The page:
At the time, gaming was starting to move in the direction of "story" that would ultimately result in the White Wolf concentration (in theory, at least) to the extent of redefining the Referee as a Storyteller, and then to the modern "story games" that bear only slight resemblance to the earliest adventure games. As a result, the idea that the GM was presenting a story within which the players would have some interactive power was becoming fashionable. This is a perfectly valid way to play this sort of game, of course, but the reaction of the GM of that Pendragon game is particularly interesting in that he stepped back from imposing his story. His impulse was to ask the players to head back to the story he wanted, but he chose instead, at least ultimately, to allow the players to lead the game where they wanted it to go, for good or ill.
For me, this was a critical moment in my gaming history. I started at that point to see that the "storytellers" in a roleplaying game were the players. The Referee was not the storyteller (though I would be derailed from this train of thought by White Wolf, and later by story games, for a while), who instead resembled something more like an editor.
What that long-ago Pendragon GM should have done, rather than tell us that "there's not really an opposition between pagans and Christians", which was basically telling us what our characters should be thinking, was to either let us run with what we wanted our characters to think (to be fair, that's what he did, in the end) or to, at most, present an NPC authority who would try to guide our characters. For instance, an older Druid priest who gave our knights guidance and tried to smooth over our conflicts of religion by, I don't know, teaching us about the Grail or the way that the Christians' idea of the Crucifixion resembles the native ideas of the King in the Ground (such as the head of Bendigeidvran, buried and protecting the island of Britain from invaders until it was disinterred). It's because not every person in a game world is going to be seeing things the same way. Like in our world, where on the one hand you have people like the Quakers, who are Christian, but also people like Fred Phelps, who is also Christian. Which one of them is correct? Sure, most people would pick the Quakers as better people, but the Phelps family are still Christians. There isn't a GM out there telling them that Christians don't think that way, but there are people (and perhaps spirits, if you accept that sort of thing) who are, and people who are telling them the opposite. It's still down to the Phelps family members, though, as to what they choose. If they did not have those choices, then they would not be responsible for them. Similarly, players should be responsible for the choices they make for their characters, and if the GM is making decisions for them, then why are they playing? (That gets a little more complex when morale and temptation systems come into play, or the personality trait system from Pendragon, but that's a topic for another time.) That's one of the reasons that I think the Alignment system as presented in AD&D is a problem and should be discarded.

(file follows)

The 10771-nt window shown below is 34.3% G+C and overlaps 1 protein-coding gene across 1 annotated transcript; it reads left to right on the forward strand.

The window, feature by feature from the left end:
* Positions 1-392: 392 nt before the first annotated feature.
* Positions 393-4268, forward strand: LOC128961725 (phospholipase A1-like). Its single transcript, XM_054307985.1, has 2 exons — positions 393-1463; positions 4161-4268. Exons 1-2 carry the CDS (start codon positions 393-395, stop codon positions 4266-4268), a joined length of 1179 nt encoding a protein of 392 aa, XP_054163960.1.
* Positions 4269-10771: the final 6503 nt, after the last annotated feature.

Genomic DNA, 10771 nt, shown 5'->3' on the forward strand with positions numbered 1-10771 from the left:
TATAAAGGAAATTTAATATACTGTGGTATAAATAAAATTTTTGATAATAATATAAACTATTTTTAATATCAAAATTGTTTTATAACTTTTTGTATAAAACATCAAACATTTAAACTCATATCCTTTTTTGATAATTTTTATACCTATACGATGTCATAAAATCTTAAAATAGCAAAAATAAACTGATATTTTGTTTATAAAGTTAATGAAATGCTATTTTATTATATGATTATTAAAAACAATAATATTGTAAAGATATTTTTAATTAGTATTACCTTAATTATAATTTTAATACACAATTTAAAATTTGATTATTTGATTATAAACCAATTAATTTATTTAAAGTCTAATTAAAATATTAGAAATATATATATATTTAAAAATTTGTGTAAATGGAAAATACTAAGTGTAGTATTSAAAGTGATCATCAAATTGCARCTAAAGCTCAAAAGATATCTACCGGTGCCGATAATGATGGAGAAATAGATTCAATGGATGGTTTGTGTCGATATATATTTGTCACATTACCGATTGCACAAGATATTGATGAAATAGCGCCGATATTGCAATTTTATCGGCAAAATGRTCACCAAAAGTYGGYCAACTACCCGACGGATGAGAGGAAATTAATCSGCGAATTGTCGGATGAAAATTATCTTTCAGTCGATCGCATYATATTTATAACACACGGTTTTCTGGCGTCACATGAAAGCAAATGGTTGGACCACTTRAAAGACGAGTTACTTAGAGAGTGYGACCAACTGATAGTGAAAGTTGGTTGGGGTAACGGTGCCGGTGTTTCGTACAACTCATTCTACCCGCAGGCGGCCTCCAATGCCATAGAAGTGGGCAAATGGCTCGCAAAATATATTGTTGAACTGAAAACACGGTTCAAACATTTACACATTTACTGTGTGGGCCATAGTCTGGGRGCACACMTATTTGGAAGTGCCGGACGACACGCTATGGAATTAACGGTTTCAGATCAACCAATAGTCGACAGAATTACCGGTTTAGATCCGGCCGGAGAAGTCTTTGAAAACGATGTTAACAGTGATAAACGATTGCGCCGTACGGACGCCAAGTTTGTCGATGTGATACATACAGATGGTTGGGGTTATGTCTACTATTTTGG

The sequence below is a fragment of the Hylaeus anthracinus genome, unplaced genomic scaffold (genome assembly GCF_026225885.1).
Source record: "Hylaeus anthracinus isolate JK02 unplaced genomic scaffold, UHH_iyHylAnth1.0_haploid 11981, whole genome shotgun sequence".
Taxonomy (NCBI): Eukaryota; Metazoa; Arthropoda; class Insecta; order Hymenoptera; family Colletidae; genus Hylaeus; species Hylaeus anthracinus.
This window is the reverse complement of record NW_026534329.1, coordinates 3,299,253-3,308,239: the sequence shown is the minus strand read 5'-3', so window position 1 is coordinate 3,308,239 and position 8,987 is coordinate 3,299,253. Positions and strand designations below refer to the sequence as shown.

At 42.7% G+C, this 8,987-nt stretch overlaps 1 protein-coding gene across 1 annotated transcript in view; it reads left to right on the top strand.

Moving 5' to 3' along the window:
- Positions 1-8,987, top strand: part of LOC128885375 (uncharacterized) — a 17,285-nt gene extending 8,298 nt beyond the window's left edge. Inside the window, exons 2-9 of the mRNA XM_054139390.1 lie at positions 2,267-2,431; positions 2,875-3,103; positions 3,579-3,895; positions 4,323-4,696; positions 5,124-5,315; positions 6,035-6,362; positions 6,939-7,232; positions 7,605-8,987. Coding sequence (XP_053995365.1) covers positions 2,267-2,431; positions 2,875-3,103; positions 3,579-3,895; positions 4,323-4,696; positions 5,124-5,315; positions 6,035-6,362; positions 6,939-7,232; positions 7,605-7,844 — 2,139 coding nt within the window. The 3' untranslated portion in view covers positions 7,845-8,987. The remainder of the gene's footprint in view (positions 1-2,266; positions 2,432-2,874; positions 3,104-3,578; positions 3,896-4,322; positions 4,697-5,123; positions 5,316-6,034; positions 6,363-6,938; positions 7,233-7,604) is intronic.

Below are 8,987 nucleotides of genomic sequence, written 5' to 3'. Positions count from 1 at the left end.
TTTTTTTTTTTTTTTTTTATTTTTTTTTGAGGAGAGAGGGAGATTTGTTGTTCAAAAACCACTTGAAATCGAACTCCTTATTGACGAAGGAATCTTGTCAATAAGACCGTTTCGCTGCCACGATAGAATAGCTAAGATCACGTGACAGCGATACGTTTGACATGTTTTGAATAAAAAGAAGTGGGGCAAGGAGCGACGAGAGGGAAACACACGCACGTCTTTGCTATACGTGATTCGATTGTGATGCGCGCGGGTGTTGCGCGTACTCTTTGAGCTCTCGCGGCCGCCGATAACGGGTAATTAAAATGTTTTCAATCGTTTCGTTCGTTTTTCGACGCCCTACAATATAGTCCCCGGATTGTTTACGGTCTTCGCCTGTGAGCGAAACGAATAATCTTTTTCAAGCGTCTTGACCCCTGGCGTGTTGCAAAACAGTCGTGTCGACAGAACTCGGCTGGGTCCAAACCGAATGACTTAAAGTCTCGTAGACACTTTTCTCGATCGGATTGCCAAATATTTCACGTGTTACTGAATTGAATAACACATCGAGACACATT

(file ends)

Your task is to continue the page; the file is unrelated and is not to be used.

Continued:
Which is me coming back again to the idea of the sandbox, where the players are allowed to have their characters do what they want those characters to do. The environment can react to the characters, and there can even be NPCs with goals who actively affect the environment, but the environment shouldn't be altered for metagame reasons (that is, it should follow the classic idea that, if there are six trolls in a room on the third level of a dungeon, then if a single 1st level character shows up there will be six trolls, and if 20 10th level characters show up there will be six trolls, but if the trolls have been attacked and send for help from the hobgoblins there might be an additional 20 hobgoblins along with the surviving trolls the next time the players show up; I guess that one is a pretty big room).